Ten years ago, Morgan Spurlock’s super-sized diet showed audiences just how drastically fast food could affect one’s physical, physiological and psychological well-being. Around the same time, Eric Schlosser’s Fast Food Nation exposed an industry at the helm of a nation’s obesity epidemic. Now, in 2014, news anchor Katie Couric and An Inconvenient Truth producer Laurie David have served audiences another portion of healthy, thoughtful subject matter about the food we eat and what it is doing to us.
Fed Up is a sometimes effective, sometimes questionable doc that wants to figure out why a nation filled with low-calorie options and raised on exercise videos still has trouble losing weight. The results are hardly revelatory, but that does not mean Stephanie Soechtig’s film is worthless viewing, especially for students and families. Even if there are oversights throughout, the doc raises some important concerns.
Over montages of alarming news reports, graphs and graphics, Couric narrates about how she wonders whether the current approach to dieting and exercise is an ineffective way to deal with a high calorie intake. Fed Up focuses on sugary diets as the reason why two out of three kids are either overweight or obese. Couric explains that when food companies shelved products that were high in fat, they inserted artificial and added sugars in those same products but advertised the food as low-calorie options. However, these sugars are addictive, left unabsorbed in the body and just sweet enough to make people crave these choices even more.
The World Health Organization recommends that no person consume more than six teaspoons of sugar a day. However, many of these supposedly health-conscious food items, from granola bars to yogurt, have about as many teaspoons of sugar as potato chips and Fruit Roll-Ups. Moreover, since corporations who serve candy, cookies and cereal have a lot of money to sell their yummy options through commercials aimed at kids, it is children who become the most affected by adopting junky favourites for life. It also does not help that candy bars and soft drinks are readily available at virtually any store check-out counter. Hence, the increase in childhood obesity.
Soechtig’s doc also follows a few overweight teens from around the United States and examines their failed efforts to lose weight. One teen, Maggie, tells us at the beginning that she cannot understand why her resolve to exercise, which includes rowing and after-school sports, has not worked. She wanted to join Weight Watchers, but the minimum age is 18. Maggie is only 12. Another, 15-year-old Brady, is made fun of for being tubby. The first time we watch him discuss his desire to lose weight, he pours big clumps of salad dressing on his food.
Fed Up is more straightforward and pedagogical than Super Size Me, but it is not as fascinating. (The only moment that gives viewer a wicked laugh reminiscent of Spurlock’s comical approach is when a McDonald’s representative testifies about advertising to children.) The most interesting attribute of the doc is how Soechtig compares the sugar to tobacco. People know that sugar and tobacco are unhealthy, yet this does not curb the efforts for some to adopt a healthier diet or quit smoking. When news of cigarette addiction became a hot item in the late 20th century, the public mounted a large-scale campaign to limit access to cigarettes, fasten warning labels on the packets and halt advertisements.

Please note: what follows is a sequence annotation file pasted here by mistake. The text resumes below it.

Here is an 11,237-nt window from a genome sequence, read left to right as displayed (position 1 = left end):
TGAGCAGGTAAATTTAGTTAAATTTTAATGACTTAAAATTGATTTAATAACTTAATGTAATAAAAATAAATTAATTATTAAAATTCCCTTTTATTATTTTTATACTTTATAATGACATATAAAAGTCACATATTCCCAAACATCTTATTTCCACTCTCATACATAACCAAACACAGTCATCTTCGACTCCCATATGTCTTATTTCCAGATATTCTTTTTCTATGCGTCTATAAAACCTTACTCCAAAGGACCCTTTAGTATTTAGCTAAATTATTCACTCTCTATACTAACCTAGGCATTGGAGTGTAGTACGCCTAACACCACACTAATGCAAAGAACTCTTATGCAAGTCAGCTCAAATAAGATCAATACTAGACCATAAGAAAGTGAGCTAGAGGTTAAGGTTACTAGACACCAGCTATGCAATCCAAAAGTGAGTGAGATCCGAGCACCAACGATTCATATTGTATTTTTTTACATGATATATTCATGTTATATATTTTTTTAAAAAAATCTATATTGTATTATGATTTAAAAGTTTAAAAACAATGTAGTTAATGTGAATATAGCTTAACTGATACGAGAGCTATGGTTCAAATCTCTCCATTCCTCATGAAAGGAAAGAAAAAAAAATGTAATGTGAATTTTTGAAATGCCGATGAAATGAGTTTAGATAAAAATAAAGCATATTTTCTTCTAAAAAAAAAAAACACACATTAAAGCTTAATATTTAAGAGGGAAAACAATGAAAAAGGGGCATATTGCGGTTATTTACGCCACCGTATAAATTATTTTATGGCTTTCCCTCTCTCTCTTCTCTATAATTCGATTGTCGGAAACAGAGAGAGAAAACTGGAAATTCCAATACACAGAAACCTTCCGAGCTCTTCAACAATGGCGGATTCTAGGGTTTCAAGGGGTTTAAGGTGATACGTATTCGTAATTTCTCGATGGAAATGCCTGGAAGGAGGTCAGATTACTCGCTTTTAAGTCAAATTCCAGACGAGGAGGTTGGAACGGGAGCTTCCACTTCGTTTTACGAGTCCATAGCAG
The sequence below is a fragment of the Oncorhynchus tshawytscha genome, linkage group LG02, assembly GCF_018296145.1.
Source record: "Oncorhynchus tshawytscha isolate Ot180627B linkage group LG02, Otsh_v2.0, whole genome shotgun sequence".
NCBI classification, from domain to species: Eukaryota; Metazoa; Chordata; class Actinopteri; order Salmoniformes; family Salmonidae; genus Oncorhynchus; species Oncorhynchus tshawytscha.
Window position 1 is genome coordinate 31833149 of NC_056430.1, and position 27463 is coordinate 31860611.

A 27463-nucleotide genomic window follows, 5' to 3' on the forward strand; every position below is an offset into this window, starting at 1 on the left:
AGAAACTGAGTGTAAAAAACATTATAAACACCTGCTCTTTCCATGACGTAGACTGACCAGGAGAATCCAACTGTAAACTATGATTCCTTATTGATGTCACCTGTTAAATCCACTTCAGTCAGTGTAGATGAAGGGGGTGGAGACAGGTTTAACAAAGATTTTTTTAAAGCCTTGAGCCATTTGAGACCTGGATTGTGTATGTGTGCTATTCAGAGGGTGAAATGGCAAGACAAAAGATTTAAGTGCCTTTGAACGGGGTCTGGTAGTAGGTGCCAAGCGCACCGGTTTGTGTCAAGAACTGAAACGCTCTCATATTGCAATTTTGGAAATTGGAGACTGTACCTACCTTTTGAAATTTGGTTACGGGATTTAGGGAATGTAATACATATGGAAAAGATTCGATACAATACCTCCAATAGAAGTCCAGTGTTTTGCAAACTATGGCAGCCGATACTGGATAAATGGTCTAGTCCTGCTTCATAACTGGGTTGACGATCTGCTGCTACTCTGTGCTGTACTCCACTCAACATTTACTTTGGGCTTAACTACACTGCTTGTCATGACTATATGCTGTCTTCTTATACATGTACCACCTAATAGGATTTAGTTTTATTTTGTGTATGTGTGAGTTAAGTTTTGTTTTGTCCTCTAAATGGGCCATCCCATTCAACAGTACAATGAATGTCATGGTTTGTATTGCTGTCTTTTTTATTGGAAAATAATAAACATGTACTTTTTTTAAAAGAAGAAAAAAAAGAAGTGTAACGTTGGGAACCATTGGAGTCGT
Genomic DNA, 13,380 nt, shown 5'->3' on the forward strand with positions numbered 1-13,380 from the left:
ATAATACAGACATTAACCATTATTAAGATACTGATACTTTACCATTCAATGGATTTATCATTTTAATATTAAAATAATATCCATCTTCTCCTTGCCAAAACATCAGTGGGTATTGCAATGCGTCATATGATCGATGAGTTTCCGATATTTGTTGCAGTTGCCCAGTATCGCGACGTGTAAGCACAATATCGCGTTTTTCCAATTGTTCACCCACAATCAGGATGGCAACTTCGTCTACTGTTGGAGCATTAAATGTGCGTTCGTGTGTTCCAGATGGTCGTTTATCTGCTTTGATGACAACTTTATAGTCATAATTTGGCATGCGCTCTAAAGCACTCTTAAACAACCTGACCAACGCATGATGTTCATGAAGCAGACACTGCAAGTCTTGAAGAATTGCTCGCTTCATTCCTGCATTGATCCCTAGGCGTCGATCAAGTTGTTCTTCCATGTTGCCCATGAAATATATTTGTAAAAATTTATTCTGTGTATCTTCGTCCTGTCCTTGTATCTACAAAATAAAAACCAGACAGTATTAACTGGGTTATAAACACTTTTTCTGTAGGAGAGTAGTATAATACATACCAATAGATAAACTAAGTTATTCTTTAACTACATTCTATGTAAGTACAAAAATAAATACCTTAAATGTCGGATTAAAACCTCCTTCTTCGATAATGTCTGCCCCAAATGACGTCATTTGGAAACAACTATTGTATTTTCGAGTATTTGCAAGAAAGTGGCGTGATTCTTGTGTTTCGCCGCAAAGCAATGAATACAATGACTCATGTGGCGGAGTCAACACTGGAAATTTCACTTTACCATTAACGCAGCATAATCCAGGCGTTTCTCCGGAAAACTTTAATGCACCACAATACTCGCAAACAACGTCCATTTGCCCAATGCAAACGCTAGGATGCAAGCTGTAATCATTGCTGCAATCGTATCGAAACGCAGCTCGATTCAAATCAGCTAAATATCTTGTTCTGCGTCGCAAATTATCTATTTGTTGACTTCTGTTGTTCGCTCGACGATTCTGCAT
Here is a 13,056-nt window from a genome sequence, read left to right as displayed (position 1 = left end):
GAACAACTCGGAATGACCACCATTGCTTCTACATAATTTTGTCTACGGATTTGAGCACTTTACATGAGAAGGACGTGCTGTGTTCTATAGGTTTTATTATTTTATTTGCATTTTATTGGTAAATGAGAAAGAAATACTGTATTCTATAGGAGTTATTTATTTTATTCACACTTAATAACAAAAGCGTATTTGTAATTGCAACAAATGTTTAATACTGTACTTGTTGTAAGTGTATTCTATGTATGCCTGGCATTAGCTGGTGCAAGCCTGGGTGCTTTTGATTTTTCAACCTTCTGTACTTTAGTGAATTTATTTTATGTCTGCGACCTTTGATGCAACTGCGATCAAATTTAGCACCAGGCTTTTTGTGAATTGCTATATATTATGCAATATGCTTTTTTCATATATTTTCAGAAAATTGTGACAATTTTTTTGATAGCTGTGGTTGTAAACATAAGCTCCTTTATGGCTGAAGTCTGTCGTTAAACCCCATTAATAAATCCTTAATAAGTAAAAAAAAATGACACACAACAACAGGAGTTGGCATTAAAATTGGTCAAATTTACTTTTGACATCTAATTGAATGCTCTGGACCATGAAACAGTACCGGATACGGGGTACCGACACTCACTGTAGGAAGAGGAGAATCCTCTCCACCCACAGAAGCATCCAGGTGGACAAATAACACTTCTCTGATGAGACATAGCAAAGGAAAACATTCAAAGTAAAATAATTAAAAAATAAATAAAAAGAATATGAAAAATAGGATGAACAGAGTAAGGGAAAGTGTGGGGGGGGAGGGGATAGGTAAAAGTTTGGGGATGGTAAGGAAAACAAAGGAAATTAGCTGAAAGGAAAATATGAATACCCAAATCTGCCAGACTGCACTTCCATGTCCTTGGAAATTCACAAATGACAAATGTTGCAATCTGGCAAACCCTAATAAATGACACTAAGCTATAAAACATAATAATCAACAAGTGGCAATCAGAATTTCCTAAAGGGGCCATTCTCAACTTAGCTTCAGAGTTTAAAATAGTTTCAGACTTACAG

Few kids today would deny drinking a Coke, but most would probably grimace at the thought of smoking a cigarette. If young people recognize that smoking causes cancer, shouldn’t there be an effort to promote how sugar causes diabetes – a disease that an estimated 1 in 3 Americans will have in their lifetime at the current rate? Americans have doubled their sugar intake over the last 35 years, and this is directly related to why 1 in 3 Americans will probably have Type 2 diabetes sometime in their lives.
Fed Up really wants to be the Inconvenient Truth of food-based documentaries. Similar to how the Al Gore film ended by launching a climate change movement, Fed Up ends with a challenge for the audience. The film’s producers want the viewers to try to push their limits and go sugar free for 10 days, eliminating sodas, as well as food with added sugars.
The issue with declaring an audience challenge is that the odds of it working are very slim. In a scene at the end of the film – fresh in the viewer’s memory as they read the Fed Up challenge at the start of the credits – Brady and his family decide to go on a similar diet. His mom goes an extra step to prepare fresh, whole foods for the family to enjoy together. However, as Soechtig claims, this modified way of eating lasted a few weeks before Brady starting consuming the processed junk that had ballooned his weight. The teen craved the sugar that was missing from this new diet and fell back on old habits.
However, the Fed Up challenge wants the viewer to do exactly what Brady and his family did. What is to say the challenge, which tempts people to go cold turkey, will help them out if Brady only regained the weight back a month later? It seems rather hypocritical of the filmmakers to challenge their audience to undergo a new health regiment that will probably not work, don’t you think?
Herein lies the issue with Fed Up: it has a noble pursuit but it does not give audiences many clear answers on how to improve their health. As a result, the doc is efficient as a primer on what has caused an emerging epidemic of overweight Americans, but not very effective at being a pedagogical tool to help audiences fix their sweet tooth.
Fed Up is an intriguing but hardly revelatory doc that works better as an expose of an American epidemic than as a tool to spur a healthy-eating movement.